Why your business should go passwordless
Eliminating passwords might seem impossible, but the right combination of technologies can remove password-related obstacles. But why should your business even consider moving beyond the password? Going passwordless offers several benefits to your organization:
The risks of passwords – especially ones that are weak, reused, and poorly-managed – are well known. Nearly 80% of breaches caused by hacking feature the use of stolen credentials. When you remove passwords from the picture, you significantly reduce the possibility of a password-related breach, weak passwords, and reduce the risks of not changing passwords regularly.
77% of employees use a 3rd-party cloud app without the approval or knowledge of IT and most (83%) IT professionals report employees storing company data on unsanctioned cloud services. In short, IT lacks visibility into employee access across the business and control over “Shadow IT”. Technologies that replace or eliminate passwords give IT the oversight they need to make that visibility and control possible.
The average employee struggles to manage over 100 passwords, so it’s no wonder that 59% of people mostly or always use the same password. Employees just want their technology to be fast and easy-to-use. Going passwordless means employees are connected to their work tools more quickly while eliminating time-wasting obstacles like lockouts, resets, and frequent password updates.
On average, IT security teams spend 4 hours per week on password management-related issues alone and receive 96 password-related requests per month. Legacy technologies managed and run in-house often come with a lot of overhead. Passwordless software solutions eliminate costly overhead, reduce needed manpower, and free up IT resources to focus on more value-add activities.
How to go passwordless
Start by collecting passwords in one central place.
- Part of the reason passwords continue to be such a challenge is that employees are left to manage them on their own, leading to weak passwords. Start by giving employees a Password Management (EPM) solution that captures and stores every single password in use.
- Employees no longer have to worry about remembering credentials – the password manager fills them instead – and IT now has visibility into password hygiene for every login, for every user. This reduces the security risks of not changing passwords regularly.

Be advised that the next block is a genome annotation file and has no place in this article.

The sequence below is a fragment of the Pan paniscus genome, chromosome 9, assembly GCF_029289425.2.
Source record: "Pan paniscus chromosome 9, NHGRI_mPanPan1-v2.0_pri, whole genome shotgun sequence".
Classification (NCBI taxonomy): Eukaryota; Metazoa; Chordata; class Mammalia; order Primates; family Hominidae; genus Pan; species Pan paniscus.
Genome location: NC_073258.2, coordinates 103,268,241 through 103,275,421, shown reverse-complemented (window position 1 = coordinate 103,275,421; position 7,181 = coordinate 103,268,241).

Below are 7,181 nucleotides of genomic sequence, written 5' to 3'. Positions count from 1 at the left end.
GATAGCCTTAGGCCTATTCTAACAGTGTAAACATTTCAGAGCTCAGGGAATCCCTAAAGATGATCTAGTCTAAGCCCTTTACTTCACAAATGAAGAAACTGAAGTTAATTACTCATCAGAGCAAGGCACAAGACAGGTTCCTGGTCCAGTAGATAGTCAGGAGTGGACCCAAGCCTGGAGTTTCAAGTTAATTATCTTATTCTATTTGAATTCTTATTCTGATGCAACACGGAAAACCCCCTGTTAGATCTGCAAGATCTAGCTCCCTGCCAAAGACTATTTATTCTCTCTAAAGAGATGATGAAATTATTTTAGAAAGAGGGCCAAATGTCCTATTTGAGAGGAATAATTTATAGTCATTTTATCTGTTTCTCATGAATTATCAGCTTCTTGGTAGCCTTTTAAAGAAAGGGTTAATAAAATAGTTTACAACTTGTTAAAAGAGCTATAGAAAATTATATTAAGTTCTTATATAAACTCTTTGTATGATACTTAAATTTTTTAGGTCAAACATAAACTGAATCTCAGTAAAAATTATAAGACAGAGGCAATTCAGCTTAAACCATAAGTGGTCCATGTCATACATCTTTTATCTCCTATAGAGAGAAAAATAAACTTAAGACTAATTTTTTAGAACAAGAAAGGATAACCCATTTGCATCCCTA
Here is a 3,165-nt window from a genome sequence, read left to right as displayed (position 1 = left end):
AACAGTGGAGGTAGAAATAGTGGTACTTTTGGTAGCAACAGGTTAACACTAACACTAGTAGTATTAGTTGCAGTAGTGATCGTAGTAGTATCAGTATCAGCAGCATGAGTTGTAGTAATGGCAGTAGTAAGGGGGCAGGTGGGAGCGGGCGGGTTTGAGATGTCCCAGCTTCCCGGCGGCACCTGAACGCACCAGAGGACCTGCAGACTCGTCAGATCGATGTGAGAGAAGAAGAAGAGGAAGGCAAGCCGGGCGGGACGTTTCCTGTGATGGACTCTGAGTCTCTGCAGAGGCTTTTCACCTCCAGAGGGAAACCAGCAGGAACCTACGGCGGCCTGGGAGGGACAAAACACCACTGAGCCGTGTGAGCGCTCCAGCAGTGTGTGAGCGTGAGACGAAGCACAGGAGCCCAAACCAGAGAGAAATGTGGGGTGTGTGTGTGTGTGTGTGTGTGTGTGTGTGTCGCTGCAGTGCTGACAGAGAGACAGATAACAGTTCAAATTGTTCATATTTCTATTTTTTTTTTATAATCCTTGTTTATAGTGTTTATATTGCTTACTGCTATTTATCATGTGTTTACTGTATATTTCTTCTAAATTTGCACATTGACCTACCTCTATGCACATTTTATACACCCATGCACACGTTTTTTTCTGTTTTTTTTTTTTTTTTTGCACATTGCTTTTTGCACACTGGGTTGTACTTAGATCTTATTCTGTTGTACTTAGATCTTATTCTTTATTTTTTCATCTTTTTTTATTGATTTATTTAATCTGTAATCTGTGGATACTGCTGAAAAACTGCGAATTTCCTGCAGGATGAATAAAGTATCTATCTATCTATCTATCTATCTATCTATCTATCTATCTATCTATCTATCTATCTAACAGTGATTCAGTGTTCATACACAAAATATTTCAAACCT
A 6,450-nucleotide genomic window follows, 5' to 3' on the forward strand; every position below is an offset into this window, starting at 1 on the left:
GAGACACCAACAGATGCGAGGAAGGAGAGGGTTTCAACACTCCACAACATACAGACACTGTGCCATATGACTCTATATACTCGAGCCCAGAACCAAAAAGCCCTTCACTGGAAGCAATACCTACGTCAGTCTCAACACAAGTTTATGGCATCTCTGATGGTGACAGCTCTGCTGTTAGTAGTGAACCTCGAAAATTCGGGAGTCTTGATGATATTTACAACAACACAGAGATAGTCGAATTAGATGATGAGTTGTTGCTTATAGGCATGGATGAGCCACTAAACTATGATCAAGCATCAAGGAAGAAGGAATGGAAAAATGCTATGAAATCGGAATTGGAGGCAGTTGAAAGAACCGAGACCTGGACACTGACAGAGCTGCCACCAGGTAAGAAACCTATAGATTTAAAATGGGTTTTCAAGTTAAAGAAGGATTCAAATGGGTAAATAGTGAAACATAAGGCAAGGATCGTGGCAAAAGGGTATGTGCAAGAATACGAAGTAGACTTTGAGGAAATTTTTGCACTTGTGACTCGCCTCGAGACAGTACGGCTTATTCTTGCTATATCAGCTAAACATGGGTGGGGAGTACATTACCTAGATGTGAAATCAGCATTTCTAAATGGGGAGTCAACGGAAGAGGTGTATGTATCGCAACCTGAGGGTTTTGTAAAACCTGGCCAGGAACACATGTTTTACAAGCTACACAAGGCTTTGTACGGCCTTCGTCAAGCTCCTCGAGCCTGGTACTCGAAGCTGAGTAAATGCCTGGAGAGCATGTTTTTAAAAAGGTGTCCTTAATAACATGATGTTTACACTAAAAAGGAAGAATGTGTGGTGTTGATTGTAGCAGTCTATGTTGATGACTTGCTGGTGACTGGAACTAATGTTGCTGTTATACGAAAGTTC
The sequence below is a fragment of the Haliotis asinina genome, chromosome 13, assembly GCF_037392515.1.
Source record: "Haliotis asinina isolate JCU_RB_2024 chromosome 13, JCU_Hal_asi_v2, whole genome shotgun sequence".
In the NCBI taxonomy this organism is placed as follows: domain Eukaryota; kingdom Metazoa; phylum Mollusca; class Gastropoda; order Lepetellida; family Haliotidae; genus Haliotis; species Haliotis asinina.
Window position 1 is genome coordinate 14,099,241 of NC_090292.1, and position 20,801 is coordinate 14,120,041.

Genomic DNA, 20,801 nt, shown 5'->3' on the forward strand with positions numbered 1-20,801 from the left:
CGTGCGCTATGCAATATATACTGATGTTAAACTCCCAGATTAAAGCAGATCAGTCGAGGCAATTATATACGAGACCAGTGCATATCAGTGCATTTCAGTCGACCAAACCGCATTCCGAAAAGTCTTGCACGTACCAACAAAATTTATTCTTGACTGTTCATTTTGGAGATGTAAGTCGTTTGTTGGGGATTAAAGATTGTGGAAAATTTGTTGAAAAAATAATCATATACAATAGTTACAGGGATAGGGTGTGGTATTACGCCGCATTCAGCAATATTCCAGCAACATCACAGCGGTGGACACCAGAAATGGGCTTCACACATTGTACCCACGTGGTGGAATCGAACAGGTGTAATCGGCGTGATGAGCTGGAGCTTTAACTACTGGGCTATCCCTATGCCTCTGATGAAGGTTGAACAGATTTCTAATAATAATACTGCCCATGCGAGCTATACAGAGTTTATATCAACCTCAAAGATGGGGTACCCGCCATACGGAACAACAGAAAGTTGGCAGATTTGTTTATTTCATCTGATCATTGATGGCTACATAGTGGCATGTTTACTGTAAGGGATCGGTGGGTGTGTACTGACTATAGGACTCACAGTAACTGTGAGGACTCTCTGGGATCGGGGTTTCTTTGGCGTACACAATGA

- Passwords may not be eliminated yet, but employees must only remember one master password, so it’s a big step in the right direction.
Where possible, replace passwords with other secure protocols.
- Next, replace passwords with Single Sign-On (SSO). Using the secure protocol SAML 2.0, employees can then connect to their apps – whether cloud, mobile, legacy, or on-premise – without ever needing to store a password or fill a login form.
- Pairing SSO with EPM ensures that employees still only have one password to remember and they can connect to many services without messing with passwords, while any credentials for form-based logins are automatically filled for them.
Eliminate passwords with stronger authentication.
- The final step in achieving a passwordless experience is implementing Multifactor Authentication. Typically, Multifactor Authentication is seen as adding login steps – and it’s true that one of the main goals is to add extra protection by requiring additional information (or “factors”) to prove an identity.
- But a modern authentication solution can combine biometric (human) factors like fingerprint ID and face scan with contextual (hidden) factors like device ID, geolocation, or IP address. These data points can be used to more accurately verify a user’s identity. And, they can replace weak passwords, bypassing the need to enter a credential before unlocking an SSO and EPM portal or other service.
An all-in-one identity solution makes passwordless possible.
- An identity solution that combines EPM, SSO, and MFA is an effective way for today’s businesses to give employees a passwordless experience. Passwordless authentication means a better user experience, greater visibility and control for the IT team, stronger security across the organization, and less IT overhead. In short, it’s a win-win for users and administrators.